Being able to check in and contact healthcare providers (HCPs) in this way has not only improved convenience but also improved outcomes by making the process more affordable, encouraging education opportunities and offering increased flexibility over needing to attend routine appointments in person.
While each of these recent innovations may have revolutionised the way in which people living with diabetes can manage their condition, how have patients been able to keep on top of the latest advances, and stay up to date on the types of technology that are available?
This is where digital marketing can – and has been – so important.
Diabetes and digital marketing: what we’ve learnt
In the age of the internet, digital marketing has had a crucial role to play in disseminating health information in the right way to reach the right people.
In the context of diabetes, digital marketing initiatives are now often designed to engage people living with diabetes in all sorts of ways, whether that be through educational content on platforms like TikTok or raising awareness of a specific product through paid search.
Here at Medico Digital, this is something we have experienced for ourselves.
Having created digital marketing campaigns for some of the biggest diabetes healthcare brands, we now have a firm understanding of how different techniques can raise awareness and improve access opportunities.
Here are some of our key learnings over recent years:
Digital marketing improves education and awareness
Having a well-executed digital marketing campaign can reach a broader audience, informing patients and HCPs about the latest innovations in diabetes care in a format that relates to how they access content online.
This can prompt patients to seek clinical assessment earlier, potentially contributing to earlier diagnosis of both type 1 and type 2 diabetes, while also promoting a healthier lifestyle that contributes to preventing the onset of type 2 diabetes – the most common type of diabetes – in the first place.
SEO techniques improve connections between patients and providers
Understanding how people with diabetes access information online allows targeted digital marketing campaigns to be created that improve connections between them and diabetes specialists.
Using specific SEO techniques, like data-led keyword research and paid ads, we have helped provide patients with access to information on treatments, symptoms and technological advances they may not have even been aware of.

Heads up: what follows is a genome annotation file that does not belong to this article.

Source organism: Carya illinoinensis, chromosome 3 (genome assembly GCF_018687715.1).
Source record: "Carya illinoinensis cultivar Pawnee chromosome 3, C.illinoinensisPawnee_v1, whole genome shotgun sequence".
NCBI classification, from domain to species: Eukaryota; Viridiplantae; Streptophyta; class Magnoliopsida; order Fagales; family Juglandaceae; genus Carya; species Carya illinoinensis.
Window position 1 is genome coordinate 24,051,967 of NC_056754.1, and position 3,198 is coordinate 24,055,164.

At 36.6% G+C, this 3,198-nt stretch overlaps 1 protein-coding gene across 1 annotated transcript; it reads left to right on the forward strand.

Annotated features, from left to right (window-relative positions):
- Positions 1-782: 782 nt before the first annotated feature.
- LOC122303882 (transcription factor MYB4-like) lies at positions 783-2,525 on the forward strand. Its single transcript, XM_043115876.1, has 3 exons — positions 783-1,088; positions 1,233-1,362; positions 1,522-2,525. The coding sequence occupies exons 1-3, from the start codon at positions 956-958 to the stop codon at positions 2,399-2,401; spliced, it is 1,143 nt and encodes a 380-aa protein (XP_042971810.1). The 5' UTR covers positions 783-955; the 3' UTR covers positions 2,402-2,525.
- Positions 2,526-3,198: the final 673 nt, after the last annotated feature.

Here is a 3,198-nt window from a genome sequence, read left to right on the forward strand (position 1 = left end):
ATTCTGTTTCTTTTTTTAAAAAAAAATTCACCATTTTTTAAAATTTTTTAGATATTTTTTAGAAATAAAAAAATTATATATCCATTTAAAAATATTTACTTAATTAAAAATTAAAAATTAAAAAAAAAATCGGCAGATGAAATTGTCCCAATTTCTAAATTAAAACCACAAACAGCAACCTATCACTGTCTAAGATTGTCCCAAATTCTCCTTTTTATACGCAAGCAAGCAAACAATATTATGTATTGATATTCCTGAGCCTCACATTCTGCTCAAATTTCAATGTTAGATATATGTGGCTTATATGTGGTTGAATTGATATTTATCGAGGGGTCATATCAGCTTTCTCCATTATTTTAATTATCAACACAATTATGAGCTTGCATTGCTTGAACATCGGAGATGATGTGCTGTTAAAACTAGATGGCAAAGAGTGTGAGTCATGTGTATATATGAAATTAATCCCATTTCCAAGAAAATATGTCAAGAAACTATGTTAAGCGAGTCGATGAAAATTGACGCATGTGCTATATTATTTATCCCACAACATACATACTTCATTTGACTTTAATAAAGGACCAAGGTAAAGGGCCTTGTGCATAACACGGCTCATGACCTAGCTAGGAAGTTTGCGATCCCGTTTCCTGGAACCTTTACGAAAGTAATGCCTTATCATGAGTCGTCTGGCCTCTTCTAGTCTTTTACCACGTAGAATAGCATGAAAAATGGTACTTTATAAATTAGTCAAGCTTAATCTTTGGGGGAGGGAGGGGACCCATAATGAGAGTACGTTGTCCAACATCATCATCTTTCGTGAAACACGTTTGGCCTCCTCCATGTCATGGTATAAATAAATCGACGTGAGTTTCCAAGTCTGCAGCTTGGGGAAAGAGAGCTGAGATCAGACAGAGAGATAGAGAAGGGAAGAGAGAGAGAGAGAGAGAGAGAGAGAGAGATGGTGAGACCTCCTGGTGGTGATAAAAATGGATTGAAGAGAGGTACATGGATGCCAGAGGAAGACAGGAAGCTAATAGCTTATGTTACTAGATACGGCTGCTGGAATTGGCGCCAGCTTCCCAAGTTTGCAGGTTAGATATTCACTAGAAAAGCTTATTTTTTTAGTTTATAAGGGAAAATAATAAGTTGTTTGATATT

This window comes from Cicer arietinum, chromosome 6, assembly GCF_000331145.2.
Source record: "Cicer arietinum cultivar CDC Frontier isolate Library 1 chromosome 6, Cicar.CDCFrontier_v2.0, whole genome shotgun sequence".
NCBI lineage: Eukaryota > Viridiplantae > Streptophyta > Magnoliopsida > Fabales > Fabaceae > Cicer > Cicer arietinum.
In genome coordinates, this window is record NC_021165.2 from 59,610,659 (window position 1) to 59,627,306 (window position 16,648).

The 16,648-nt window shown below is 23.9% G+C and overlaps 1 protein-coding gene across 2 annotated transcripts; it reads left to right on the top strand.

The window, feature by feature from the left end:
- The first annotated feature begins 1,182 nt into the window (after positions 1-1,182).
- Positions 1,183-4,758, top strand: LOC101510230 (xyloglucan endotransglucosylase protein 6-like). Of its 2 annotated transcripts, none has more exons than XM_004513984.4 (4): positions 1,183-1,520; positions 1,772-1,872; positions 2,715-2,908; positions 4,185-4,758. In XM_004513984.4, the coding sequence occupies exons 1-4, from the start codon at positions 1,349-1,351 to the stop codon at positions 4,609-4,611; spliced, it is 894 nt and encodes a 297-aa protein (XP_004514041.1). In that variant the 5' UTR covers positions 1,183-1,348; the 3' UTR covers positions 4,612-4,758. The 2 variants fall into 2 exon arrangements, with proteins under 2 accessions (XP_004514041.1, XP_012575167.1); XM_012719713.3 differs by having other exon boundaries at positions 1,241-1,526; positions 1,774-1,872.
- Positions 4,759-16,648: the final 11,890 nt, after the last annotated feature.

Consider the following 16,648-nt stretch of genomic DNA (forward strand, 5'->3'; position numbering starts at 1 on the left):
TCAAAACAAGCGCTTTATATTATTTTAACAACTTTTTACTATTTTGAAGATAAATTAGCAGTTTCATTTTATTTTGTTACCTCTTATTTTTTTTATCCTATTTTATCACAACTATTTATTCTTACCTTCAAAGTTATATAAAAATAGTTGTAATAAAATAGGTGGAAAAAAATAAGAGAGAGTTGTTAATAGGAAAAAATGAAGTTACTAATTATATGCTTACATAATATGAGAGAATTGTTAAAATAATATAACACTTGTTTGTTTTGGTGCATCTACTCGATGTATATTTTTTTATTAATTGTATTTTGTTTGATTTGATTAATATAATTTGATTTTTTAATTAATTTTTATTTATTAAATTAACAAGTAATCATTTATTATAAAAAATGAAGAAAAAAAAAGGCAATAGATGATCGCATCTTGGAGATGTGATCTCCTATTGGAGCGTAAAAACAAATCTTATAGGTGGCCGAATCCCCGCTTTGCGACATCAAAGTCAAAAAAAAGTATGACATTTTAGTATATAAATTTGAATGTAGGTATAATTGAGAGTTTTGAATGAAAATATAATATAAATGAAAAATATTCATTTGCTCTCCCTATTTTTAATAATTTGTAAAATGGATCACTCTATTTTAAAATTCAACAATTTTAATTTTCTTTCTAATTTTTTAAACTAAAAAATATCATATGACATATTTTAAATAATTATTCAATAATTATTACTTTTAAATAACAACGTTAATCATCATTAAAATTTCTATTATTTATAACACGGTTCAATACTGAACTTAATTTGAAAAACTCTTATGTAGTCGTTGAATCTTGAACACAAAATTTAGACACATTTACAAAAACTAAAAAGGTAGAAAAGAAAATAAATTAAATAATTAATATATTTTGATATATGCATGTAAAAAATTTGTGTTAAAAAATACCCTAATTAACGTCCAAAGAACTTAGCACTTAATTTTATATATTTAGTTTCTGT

While the NHS may already offer a fantastic service for people with diabetes, our recent work with The London Diabetes Centre has helped more patients find out more about their condition, access specialist providers and discover care beyond the reach of that offered by the NHS.
Digital tools help promote diabetes products and services
Healthcare brands that are developing innovative diabetes care products and services can benefit from digital marketing when promoting their products or explaining how their solutions work.
Using digital techniques to research the specific search behaviour of HCPs and people living with diabetes, for example, can create data-led insights that allow brands to market their products and services in a way that’s more accessible and relevant to their target audience.
Whether it be through influencer marketing, a podcast series or a targeted social campaign, digital marketing offers a variety of effective tools to reach targeted audiences, regardless of how they typically access diabetes-related content.
Content creation improves fundraising opportunities and raises awareness
Digital marketing through content creation can help when it comes to spreading awareness of fundraising initiatives and raising money towards more groundbreaking innovations – something two of our team recently proved for themselves.
After completing a Tough Mudder challenge and raising over £1600 for Diabetes UK, Oliver Capel – our Managing Director here at Medico – said: “In the healthcare marketing profession, we’ve seen how awareness can positively affect health outcomes, especially for chronic conditions like diabetes. We wanted to highlight the need for research and better treatments for this increasingly common condition.”
Digital marketing is not all about what healthcare brands do. All organisations – whether healthcare-focused or not – can raise awareness about diabetes through their digital marketing efforts, generating support for further research and initiatives.
Taking the next step
Exciting new technologies, combined with the power of digital marketing, mean that the future looks bright for people living with diabetes.
Here at Medico, we will continue supporting these efforts, using the latest range of digital marketing techniques to spread awareness, promote the latest advancements and, ultimately, improve the lives of those affected by diabetes.
This World Diabetes Day, let’s not only celebrate the progress made in diabetes care up to this point but also work together to ensure a brighter and healthier future for all those affected.
To find out more about how we can help healthcare brands improve the lives of people with diabetes, simply get in touch.